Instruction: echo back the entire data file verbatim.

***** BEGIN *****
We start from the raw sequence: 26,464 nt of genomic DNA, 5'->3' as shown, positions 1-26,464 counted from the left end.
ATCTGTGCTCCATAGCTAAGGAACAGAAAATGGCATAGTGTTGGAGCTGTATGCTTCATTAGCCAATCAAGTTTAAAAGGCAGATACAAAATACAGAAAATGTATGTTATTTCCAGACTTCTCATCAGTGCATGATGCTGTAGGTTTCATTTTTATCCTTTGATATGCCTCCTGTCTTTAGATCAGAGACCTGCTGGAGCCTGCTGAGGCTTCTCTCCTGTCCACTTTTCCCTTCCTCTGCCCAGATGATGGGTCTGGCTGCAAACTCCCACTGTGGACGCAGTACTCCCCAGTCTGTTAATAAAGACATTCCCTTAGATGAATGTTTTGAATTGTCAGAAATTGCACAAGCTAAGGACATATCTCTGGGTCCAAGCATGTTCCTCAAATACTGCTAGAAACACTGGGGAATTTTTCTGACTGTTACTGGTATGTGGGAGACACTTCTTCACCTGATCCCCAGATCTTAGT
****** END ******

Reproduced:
We start from the raw sequence: 26,464 nt of genomic DNA, 5'->3' as shown, positions 1-26,464 counted from the left end.
ATCTGTGCTCCATAGCTAAGGAACAGAAAATGGCATAGTGTTGGAGCTGTATGCTTCATTAGCCAATCAAGTTTAAAAGGCAGATACAAAATACAGAAAATGTATGTTATTTCCAGACTTCTCATCAGTGCATGATGCTGTAGGTTTCATTTTTATCCTTTGATATGCCTCCTGTCTTTAGATCAGAGACCTGCTGGAGCCTGCTGAGGCTTCTCTCCTGTCCACTTTTCCCTTCCTCTGCCCAGATGATGGGTCTGGCTGCAAACTCCCACTGTGGACGCAGTACTCCCCAGTCTGTTAATAAAGACATTCCCTTAGATGAATGTTTTGAATTGTCAGAAATTGCACAAGCTAAGGACATATCTCTGGGTCCAAGCATGTTCCTCAAATACTGCTAGAAACACTGGGGAATTTTTCTGACTGTTACTGGTATGTGGGAGACACTTCTTCACCTGATCCCCAGATCTTAGT